This road warrior comes housed in a cast-aluminum firebox. The lid securely latches and houses a built-in temperature gauge.
The unit rests on a high-impact frame with legs, has carry handles, and weighs in at only 20 pounds. In my experience, the grill’s 200-square-inch cooking surface accommodates about eight burgers, making this a good option if you like to entertain groups.
The grates are constructed out of stainless steel to avoid flare-ups thanks to Char-Broil’s TRU-Infrared design, which spreads heat evenly and creates a barrier between your food and flame.
Now for the downside: I like that this grill puts out a lot of heat, but it doesn’t like to cook at lower temperatures. I tend to quickly sear my meat, but this may be a problem if you like to cook low and slow.
There is an easy solution to this, but it will require a trip to the hardware store for a new control valve and brass adaptors. In total this shouldn’t cost more than $20. Once you make this simple adjustment, you’ll be able to dial in your flame exactly how you want it.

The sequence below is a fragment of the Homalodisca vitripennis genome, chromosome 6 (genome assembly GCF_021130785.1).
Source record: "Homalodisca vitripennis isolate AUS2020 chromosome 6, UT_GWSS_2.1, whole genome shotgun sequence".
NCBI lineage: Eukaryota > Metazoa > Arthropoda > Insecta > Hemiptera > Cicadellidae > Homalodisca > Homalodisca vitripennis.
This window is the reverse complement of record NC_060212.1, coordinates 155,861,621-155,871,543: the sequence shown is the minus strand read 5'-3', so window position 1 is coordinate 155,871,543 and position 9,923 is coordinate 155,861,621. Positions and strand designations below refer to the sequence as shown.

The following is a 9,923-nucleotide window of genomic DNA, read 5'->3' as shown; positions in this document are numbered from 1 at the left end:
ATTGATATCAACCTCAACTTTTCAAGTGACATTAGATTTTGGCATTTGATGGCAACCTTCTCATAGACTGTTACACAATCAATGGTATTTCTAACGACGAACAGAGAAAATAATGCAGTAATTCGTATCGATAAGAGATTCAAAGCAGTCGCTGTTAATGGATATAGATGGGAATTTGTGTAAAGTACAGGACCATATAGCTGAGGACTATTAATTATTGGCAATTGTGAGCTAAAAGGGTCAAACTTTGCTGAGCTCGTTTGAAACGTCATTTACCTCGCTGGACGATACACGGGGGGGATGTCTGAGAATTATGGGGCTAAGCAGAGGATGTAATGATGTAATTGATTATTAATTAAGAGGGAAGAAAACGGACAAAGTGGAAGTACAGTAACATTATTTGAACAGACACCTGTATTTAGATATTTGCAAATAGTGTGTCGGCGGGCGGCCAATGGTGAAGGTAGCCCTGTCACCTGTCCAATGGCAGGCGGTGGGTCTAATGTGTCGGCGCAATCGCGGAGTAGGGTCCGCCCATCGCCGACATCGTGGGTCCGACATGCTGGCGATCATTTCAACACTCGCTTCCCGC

Another drawback is that you need to be diligent about cleaning, seasoning, and drying the grates. Treat this like a cast-iron skillet. Otherwise, it’ll rust on you.
- Road worthy and built to travel easy
- Cast aluminum firebox and lid with dual stainless steel latches and temp gauge
- High-impact frame with legs and carry handles
The Coleman Camp Propane Boat Grill puts out 11,000 BTUs of heat across its 180-square-inch cooking surface, giving you plenty of room to cook, even in windy weather. That’s because Coleman’s lid can be locked in place by two wind panels.
This grill only weighs three pounds, so let that tell you how sturdy (or unsturdy) this little unit is. If you’re looking for a lightweight and economical piece of equipment, this may be a practical purchase. However, if you are looking for long life and plan on using this grill frequently, you may want to look elsewhere. Here’s why:
While the chassis quality and overall size and weight of this grill are similar to other portable Coleman stoves, the lid is particularly thin and tends to buckle when opening and closing. That’s not a deal-breaker for me, but my list of cons doesn’t end here.